Mary Jane Beaufrand’s is a name many of you will recall fondly. She’s the author of the young adult novel Primavera, among other work, and a teacher of writing, but we know her best for her years behind the counter here at Island Books. We checked in with her just recently and asked her to share some memories and tell us what’s new.
I used to go around the store, armed with a can of Orange Antibiotic Wipes and use them on every surface, until the place reeked and my coworkers complained, pretending to gag and demanding, “Somebody please! Open a window! MJ’s at it again!”
During that time, I finished working on my novel for young adults, Dark River. Which is ironic because I don’t recall the time as being dark at all. I remember the staff and customers as being the charming, welcoming types, with a wonderful sense of community.
Since then I’ve continued to write and teach writing to middle-school aged children. I love working with the age group because they have no shortage of imagination. They want to write about ninja academies. They want to write about being stranded in the wilderness with a hatchet and a pet wolf. They want to write about being a young but plucky heroine in a future where teens are forced to battle each other to the death.
I love being able to provide—in a classroom—what Island Books does in a store: a safe place to express yourself. Granted, at Island Books there was more talk about where to get a good cheeseburger and microbrew, but the principle applies. No one has to move it along. There’s no drive through.
The main difference between being a teacher and a children’s book specialist is that, as a teacher, I have a captive audience. And the first thing I always tell my students is this:
Before you can be a great writer, you have to be a great reader.
If you’re a parent and you’re reading this blog, you’ve already got your kids on the right path, not just to writing itself, but to finding a career that they’re passionate about.
The staff at IB can help your kids find books they need to get through the summer, but here are three I wanted to mention, two for kids, one for you, that you might not necessarily look for because there are no vampires or zombies. (Not that there’s anything wrong with those guys. Just wouldn’t wanna kiss ‘em):
1) The One and Only Ivan by Katherine Applegate. A book for ages 8-12. Does anyone remember the real Ivan the Gorilla? The one kept in a 14x14 habitat in the BI Shopping Center in Tacoma? I picked this book up for my children thinking that it might have had something to do with the real Ivan, and it does. And, like with the story of the real Ivan, there are difficult spots, but it works out fine in the end. By far the best novel for middle grades this year.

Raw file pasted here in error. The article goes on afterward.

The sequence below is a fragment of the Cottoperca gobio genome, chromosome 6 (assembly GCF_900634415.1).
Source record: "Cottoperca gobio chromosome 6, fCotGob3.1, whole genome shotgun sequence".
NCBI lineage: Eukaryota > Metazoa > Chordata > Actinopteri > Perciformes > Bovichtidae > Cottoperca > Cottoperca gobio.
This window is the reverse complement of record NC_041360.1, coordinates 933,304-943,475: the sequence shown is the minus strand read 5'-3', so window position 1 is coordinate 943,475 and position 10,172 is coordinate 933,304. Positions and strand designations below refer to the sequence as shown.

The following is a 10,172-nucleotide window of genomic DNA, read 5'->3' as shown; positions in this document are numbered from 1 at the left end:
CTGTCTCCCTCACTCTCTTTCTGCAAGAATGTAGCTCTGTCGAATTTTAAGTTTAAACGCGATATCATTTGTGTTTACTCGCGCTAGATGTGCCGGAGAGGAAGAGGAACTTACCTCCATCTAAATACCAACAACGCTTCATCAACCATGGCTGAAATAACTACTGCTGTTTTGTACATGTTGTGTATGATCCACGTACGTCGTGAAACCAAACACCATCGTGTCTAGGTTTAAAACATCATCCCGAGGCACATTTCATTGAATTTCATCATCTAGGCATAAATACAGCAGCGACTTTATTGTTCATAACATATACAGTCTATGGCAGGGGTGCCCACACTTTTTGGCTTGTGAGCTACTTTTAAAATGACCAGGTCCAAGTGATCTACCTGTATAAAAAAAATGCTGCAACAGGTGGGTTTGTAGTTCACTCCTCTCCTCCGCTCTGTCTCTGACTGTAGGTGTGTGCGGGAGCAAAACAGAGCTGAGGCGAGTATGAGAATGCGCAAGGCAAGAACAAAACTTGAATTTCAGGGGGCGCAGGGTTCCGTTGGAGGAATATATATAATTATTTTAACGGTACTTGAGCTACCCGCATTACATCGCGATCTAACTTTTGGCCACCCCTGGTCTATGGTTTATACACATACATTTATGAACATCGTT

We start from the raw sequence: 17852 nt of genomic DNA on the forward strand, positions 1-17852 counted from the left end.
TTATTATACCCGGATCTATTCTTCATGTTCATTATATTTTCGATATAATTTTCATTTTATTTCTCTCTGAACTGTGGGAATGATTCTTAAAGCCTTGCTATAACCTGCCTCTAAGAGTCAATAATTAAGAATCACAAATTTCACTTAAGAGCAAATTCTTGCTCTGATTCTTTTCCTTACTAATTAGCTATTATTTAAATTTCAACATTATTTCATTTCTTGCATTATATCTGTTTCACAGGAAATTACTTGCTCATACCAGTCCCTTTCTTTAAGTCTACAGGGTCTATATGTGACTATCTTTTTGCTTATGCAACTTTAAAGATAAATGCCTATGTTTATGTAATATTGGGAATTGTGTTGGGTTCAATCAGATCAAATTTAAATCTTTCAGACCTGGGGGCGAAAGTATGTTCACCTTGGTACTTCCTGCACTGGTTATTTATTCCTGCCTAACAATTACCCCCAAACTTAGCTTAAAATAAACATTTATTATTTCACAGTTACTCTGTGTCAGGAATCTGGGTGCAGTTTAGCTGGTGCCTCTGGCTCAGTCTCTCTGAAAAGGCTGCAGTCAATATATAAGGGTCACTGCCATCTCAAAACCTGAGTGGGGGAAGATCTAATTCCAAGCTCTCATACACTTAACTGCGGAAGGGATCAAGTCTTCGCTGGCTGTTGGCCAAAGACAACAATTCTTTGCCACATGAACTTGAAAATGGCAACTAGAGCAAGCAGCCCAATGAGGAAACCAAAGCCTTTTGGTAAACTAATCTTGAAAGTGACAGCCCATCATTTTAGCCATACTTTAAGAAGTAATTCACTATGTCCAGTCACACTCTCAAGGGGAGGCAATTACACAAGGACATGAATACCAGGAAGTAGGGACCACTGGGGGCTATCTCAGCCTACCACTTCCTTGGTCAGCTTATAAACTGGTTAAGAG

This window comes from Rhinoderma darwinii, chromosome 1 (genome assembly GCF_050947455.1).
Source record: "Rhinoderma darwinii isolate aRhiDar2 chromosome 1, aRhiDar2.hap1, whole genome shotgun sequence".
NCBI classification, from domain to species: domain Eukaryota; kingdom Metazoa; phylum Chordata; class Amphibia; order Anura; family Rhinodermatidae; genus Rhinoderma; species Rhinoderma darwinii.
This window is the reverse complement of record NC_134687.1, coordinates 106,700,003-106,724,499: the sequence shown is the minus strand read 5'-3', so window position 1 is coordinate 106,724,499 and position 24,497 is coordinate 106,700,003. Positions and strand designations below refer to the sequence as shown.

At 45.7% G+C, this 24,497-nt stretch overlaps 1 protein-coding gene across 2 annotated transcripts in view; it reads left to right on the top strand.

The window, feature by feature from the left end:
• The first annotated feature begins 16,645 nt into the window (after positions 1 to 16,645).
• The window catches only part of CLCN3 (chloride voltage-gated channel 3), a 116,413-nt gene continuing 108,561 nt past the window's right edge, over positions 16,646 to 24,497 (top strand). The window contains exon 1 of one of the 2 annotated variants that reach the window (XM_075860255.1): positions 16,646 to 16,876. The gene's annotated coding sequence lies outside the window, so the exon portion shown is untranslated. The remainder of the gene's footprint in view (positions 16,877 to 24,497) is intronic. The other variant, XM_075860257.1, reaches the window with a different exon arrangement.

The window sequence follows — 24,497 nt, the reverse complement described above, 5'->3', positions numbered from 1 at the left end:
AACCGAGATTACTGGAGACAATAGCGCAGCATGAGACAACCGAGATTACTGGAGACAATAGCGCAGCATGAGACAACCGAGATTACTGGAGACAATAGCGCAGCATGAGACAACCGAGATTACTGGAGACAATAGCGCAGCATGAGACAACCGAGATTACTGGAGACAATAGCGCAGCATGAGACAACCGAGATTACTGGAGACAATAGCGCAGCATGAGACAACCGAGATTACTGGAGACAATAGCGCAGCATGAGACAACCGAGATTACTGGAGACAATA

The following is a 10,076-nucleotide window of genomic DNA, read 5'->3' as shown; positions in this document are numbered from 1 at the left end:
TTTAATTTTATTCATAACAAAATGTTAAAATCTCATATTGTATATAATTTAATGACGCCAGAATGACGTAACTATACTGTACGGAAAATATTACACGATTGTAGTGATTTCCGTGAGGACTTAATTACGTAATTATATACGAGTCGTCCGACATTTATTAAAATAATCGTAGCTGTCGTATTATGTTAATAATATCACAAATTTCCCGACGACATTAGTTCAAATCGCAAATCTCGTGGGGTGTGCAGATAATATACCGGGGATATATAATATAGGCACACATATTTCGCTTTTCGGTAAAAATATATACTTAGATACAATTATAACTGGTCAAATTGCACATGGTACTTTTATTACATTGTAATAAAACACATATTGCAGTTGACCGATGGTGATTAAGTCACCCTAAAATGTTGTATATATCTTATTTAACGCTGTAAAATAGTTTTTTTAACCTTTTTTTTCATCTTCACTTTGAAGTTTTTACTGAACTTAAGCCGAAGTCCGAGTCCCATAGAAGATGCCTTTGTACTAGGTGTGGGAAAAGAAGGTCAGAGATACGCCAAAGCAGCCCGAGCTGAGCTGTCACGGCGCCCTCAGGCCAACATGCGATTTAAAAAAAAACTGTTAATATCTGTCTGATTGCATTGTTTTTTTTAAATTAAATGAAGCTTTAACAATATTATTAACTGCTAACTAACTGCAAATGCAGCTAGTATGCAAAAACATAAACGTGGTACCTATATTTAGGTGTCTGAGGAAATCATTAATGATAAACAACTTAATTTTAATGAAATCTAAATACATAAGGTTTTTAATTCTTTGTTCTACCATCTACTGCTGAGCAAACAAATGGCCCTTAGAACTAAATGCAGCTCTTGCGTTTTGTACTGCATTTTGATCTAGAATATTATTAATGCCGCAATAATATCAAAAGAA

2) Code Name Verity by Elizabeth Wein. For teens. A historical novel about two girls in World War II, one of whom is a spy being forced to collaborate with the Nazis. The other? Let’s leave some mystery intact, shall we? It’s an especially good read if anyone in your family—you or your child—has been watching Downton Abbey.
3) Beautiful Ruins by Jess Walter. For all ages. This is the first novel I’ve read in years that has truly blown me away. And how exciting is it that it’s by Washington State’s own Jess Walter? The novel begins the early 1960s with its hero, Pasquale, trying to “build a beach” in a small rocky fishing village to the south of Cinque Terre in Italy. Against this lush backdrop, and the filming of the movie Cleopatra, characters come together and break apart, make bad decisions (a tennis court on a rocky coast? What happens when the ball goes out?), but by the end, the very best manage to redeem themselves in unexpected ways. For a total hoot, check out the dialogue in the scene between Pasquale and Richard Burton, the actor, as they are driving up the Italian coast.
Hope you all have a good summer of reading and thanks for taking your business to such a great independent bookstore!
—Mary Jane Beaufrand